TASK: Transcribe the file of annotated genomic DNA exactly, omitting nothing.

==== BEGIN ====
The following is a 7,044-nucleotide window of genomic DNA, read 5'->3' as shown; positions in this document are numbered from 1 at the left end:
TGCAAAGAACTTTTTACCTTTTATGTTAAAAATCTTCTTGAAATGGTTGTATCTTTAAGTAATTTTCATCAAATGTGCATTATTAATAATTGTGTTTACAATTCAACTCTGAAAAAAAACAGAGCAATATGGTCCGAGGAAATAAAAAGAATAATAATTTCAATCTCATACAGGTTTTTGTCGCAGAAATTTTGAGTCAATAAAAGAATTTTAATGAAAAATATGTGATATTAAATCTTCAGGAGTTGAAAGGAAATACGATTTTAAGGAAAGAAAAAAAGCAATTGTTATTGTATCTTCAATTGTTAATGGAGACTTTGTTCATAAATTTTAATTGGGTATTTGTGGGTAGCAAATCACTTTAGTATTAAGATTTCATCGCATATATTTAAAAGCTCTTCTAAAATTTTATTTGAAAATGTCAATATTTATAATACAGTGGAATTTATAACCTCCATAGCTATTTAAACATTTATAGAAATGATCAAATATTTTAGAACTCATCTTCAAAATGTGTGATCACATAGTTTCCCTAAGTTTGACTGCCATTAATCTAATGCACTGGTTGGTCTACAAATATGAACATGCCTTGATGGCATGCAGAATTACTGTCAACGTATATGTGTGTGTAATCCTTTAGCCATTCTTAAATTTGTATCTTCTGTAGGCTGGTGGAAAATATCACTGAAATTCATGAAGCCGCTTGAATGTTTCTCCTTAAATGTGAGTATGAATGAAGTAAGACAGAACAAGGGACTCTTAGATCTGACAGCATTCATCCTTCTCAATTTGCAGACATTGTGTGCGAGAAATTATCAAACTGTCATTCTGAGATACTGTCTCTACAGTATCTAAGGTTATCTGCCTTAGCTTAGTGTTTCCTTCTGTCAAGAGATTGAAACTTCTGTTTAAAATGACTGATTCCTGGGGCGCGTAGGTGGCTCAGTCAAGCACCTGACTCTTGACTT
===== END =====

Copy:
The following is a 7,044-nucleotide window of genomic DNA, read 5'->3' as shown; positions in this document are numbered from 1 at the left end:
TGCAAAGAACTTTTTACCTTTTATGTTAAAAATCTTCTTGAAATGGTTGTATCTTTAAGTAATTTTCATCAAATGTGCATTATTAATAATTGTGTTTACAATTCAACTCTGAAAAAAAACAGAGCAATATGGTCCGAGGAAATAAAAAGAATAATAATTTCAATCTCATACAGGTTTTTGTCGCAGAAATTTTGAGTCAATAAAAGAATTTTAATGAAAAATATGTGATATTAAATCTTCAGGAGTTGAAAGGAAATACGATTTTAAGGAAAGAAAAAAAGCAATTGTTATTGTATCTTCAATTGTTAATGGAGACTTTGTTCATAAATTTTAATTGGGTATTTGTGGGTAGCAAATCACTTTAGTATTAAGATTTCATCGCATATATTTAAAAGCTCTTCTAAAATTTTATTTGAAAATGTCAATATTTATAATACAGTGGAATTTATAACCTCCATAGCTATTTAAACATTTATAGAAATGATCAAATATTTTAGAACTCATCTTCAAAATGTGTGATCACATAGTTTCCCTAAGTTTGACTGCCATTAATCTAATGCACTGGTTGGTCTACAAATATGAACATGCCTTGATGGCATGCAGAATTACTGTCAACGTATATGTGTGTGTAATCCTTTAGCCATTCTTAAATTTGTATCTTCTGTAGGCTGGTGGAAAATATCACTGAAATTCATGAAGCCGCTTGAATGTTTCTCCTTAAATGTGAGTATGAATGAAGTAAGACAGAACAAGGGACTCTTAGATCTGACAGCATTCATCCTTCTCAATTTGCAGACATTGTGTGCGAGAAATTATCAAACTGTCATTCTGAGATACTGTCTCTACAGTATCTAAGGTTATCTGCCTTAGCTTAGTGTTTCCTTCTGTCAAGAGATTGAAACTTCTGTTTAAAATGACTGATTCCTGGGGCGCGTAGGTGGCTCAGTCAAGCACCTGACTCTTGACTT